updated 09:40 am EDT, Thu June 14, 2012
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The Chevrolet Volt is unique among electric cars because it runs on two sources of energy. You have an electric source – a battery – that allows you to drive gas-free for an EPA–estimated 35 miles. And there's also an onboard gas generator that produces electricity so you can go farther. So if you want to drive using only electricity, you can. If you want to drive using electricity and gas, you can do that, too.
Sounds like the perfect car for a patent attorney who’s into exploring new technology, doesn't it? That’s certainly the case for Chuck Fredericks, a Marina Del Ray, California resident whose career and personal passions include technology that can positively impact society. "As technology has progressed, our lifestyles have become increasingly dependent on energy and therefore I have long felt that electric vehicles can have a great impact in this area," says Fredericks.
He finds the concept of electric cars to be efficient, good for the environment, and a good promoter of energy independence. But it wasn't until the Volt came along that being an owner of one was feasible for Fredericks, who's a parent and needed a car with some room to transport his family. "When Chevrolet introduced the Volt, I knew this was the perfect design to fit my needs. I get all of the fun and efficiency of a pure electric vehicle, I can drive as far as I want, and there is plenty of room for a car seat in back. My Volt has been a no-compromise vehicle," he says.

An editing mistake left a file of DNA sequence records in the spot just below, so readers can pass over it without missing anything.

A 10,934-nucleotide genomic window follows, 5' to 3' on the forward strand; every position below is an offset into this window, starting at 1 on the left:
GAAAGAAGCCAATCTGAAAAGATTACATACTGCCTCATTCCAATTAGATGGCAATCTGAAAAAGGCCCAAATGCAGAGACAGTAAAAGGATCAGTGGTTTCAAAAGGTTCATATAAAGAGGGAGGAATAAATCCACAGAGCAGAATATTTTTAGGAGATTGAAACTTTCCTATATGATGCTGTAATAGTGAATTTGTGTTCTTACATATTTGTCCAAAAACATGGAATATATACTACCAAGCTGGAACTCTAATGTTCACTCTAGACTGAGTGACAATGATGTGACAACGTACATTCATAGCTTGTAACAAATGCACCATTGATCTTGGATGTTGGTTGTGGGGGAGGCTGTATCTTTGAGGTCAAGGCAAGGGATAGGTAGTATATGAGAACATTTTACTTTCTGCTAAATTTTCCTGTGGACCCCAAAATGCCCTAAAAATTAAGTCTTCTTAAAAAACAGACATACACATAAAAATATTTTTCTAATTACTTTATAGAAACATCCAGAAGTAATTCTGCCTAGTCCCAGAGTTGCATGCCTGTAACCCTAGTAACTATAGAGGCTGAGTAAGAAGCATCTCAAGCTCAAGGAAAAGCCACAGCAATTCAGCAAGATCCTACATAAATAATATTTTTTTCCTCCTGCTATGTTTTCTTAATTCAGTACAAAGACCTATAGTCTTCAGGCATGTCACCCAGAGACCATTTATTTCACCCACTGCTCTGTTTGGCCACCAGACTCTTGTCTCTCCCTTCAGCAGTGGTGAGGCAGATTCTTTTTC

When he's not having fun with the fam' on the weekends, taking long drives up the coast of Malibu without worrying about running out of charge, Fredericks is pleased with the Volt’s daily practicality. "Round trip, my work commute is about 30 miles, which means there is always plenty of battery to get me to and from work without gas," he says. "Since I am mostly commuting to and from work, I am using the battery for about 90 percent of my driving." In fact, his favorite place to plug in is at work, mostly because it's free.
"I initially asked my employer if I could charge my Volt at work and pay for any electricity usage I might incur. When I explained that topping off my battery after the 15-mile drive to work would cost him less than a cup of coffee per day (about 50 cents), he was more than happy to let me charge for free," says Fredericks. The result is a very happy employee.
Prior to being a Volt owner, Fredericks' driving experience was having a vehicle that got him from point A to point B. The Volt, in contrast, is pure driving enjoyment, he says. "Instant torque, quiet acceleration, and well-balanced handling -- it was shocking to me that a car could be both efficient and a blast to drive!"
It’s also fun seeing how others react to the Volt. "Almost everywhere I go, people approach me to ask questions about my Volt. When I tell them that I drove nearly 11,000 miles last year and only used about 23 gallons of gas, they are blown away." On average, by charging regularly, Volt owners are driving 900 miles between fill-ups, and filling up only about once a month.
The 2012 Chevy Volt offers an EPA-estimated 35 miles on a single charge based on 94 MPGe [electric] and 35 city, 40 MPG highway [gas]. Actual range varies with conditions.
Volt is available to order at participating dealers.
Are you a satisfied Volt driver? Share your amazing story with us here.
Chevrolet Volt. Electric when you want it, gas when you need it.